Communication is an essential part of everyday life. Whether it’s communicating through verbal speech, body language, or using assistive technology, effective communication goes beyond just speaking and listening – it’s understanding and interpreting.
According to the Alzheimer Society of Canada, Dementia affects how people express themselves and understand what is being communicated to them. For the person with dementia, maintaining relationships can be a complex process, especially when verbal communication is affected.
People with Dementia may have difficulty finding the right words, repeating words or phrases, or talking less than usual. This can be quite challenging to their loved ones and caregivers.
Tips for Communicating Effectively
Focus on a person’s abilities and skills. If your loved one’s speech has become difficult to understand, use what you know about them and what you are feeling as a way to try to interpret what they might be saying. This requires understanding their likes, dislikes and past experiences. Consider alternate ways of expression through art, music or other activities to maintain and enhance communication.
Speak face to Face. Providing eye contact, standing in close proximity (less than 3ft away), and even speaking to their left side may all help to stimulate the social part of their brain.
Meet the person where they are and accept their new reality. If their sense of reality has changed, try to find creative ways around the situation rather than reacting negatively. Enter their reality, as it is their reality. Avoid contradicting them or trying to convince them that what they believe is untrue or inaccurate.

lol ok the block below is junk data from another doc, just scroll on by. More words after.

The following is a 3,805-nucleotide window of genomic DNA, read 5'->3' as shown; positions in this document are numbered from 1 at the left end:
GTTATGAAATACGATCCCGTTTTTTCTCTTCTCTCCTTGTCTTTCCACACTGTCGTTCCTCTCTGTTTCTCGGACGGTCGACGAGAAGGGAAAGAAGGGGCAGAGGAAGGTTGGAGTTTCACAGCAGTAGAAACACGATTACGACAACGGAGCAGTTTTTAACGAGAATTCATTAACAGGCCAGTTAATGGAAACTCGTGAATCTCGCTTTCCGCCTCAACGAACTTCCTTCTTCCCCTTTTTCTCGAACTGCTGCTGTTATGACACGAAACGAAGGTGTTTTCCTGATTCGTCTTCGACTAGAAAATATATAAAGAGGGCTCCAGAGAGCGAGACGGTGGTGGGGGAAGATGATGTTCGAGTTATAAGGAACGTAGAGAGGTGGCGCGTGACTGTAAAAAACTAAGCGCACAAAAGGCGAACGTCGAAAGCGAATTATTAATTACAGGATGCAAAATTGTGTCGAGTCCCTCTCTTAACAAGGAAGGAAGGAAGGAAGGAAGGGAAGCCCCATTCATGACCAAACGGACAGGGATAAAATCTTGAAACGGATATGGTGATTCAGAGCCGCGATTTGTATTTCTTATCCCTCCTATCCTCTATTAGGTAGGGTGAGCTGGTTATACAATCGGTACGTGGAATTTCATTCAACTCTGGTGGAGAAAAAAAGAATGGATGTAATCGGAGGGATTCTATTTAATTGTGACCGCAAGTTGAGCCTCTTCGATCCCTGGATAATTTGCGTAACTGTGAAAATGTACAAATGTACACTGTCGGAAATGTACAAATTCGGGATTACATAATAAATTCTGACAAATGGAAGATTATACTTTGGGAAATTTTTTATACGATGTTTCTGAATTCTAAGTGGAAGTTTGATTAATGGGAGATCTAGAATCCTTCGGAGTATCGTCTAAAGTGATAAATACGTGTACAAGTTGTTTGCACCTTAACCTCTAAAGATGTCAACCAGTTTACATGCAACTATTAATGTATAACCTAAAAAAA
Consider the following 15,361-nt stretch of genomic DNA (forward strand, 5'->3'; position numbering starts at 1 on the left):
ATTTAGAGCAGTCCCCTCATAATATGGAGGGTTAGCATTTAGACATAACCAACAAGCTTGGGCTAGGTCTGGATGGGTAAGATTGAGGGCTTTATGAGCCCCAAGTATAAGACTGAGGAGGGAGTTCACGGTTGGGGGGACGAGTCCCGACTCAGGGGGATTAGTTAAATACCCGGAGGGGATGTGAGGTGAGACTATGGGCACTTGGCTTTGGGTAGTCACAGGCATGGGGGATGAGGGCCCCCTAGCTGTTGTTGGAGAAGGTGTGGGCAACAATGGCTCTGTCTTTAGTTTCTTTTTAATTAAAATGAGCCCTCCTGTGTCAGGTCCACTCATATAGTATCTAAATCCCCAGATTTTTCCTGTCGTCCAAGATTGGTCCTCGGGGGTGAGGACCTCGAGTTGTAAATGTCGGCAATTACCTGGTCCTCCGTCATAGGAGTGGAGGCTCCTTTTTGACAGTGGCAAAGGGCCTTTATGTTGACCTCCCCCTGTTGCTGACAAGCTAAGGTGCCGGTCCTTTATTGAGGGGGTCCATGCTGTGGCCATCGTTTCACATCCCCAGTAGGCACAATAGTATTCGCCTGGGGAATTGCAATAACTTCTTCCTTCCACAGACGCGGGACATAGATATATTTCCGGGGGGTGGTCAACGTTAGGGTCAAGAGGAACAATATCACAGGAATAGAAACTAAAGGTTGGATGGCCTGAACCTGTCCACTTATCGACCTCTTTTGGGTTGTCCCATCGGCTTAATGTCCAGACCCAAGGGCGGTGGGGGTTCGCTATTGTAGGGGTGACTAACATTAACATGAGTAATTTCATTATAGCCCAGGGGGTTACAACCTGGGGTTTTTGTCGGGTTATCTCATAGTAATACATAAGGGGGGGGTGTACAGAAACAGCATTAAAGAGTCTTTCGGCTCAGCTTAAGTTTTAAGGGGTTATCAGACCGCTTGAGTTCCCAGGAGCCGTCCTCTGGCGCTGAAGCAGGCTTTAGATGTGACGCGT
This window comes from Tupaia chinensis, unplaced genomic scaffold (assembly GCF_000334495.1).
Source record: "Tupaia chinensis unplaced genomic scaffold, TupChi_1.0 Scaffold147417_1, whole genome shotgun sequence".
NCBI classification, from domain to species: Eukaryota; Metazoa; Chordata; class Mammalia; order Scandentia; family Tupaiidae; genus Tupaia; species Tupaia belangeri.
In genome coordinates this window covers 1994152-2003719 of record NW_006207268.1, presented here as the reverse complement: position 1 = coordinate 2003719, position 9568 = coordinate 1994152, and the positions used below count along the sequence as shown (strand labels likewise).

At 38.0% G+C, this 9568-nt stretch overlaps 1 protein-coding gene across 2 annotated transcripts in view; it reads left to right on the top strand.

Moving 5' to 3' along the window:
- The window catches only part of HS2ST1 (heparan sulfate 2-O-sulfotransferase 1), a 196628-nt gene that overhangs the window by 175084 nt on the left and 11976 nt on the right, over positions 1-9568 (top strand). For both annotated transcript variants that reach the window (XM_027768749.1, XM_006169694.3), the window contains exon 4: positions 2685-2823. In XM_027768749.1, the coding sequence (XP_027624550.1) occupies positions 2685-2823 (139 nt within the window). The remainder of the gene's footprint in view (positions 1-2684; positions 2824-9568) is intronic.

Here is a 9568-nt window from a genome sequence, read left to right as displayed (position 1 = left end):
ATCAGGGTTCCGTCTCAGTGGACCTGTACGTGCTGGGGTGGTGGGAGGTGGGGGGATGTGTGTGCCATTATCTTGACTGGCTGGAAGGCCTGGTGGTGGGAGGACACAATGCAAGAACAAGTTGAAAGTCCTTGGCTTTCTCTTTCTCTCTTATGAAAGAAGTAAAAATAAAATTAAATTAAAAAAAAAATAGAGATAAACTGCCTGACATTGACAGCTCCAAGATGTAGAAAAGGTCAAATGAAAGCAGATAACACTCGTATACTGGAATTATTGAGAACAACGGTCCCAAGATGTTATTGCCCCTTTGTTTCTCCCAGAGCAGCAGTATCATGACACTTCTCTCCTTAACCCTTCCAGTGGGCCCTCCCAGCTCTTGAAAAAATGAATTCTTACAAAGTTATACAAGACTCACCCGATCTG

Gain their attention. Speak using few common words they recognize. Wait for a response patiently, as their processing may be delayed, leaving them unable to answer right away.
Orienting communication. By simply using phrases such as “Good morning, John.” or “It’s time for breakfast”, can aide in their understanding of time and place. These familiar words and phrases can ease their discomfort and confusion and reduce anxiety.
Reassure and be positive. Use familiar things to create a sense of comfort and reassurance and encourage them to communicate in ways that work for them. Laughter and humour are positive ways to help you get through difficult times.
Communication can often be challenging, both for the person with Dementia and those who care for them. Be patient, reassuring, and encouraging. Consider finding creative ways to communicate that speaks to both their personal interests, safety, and history.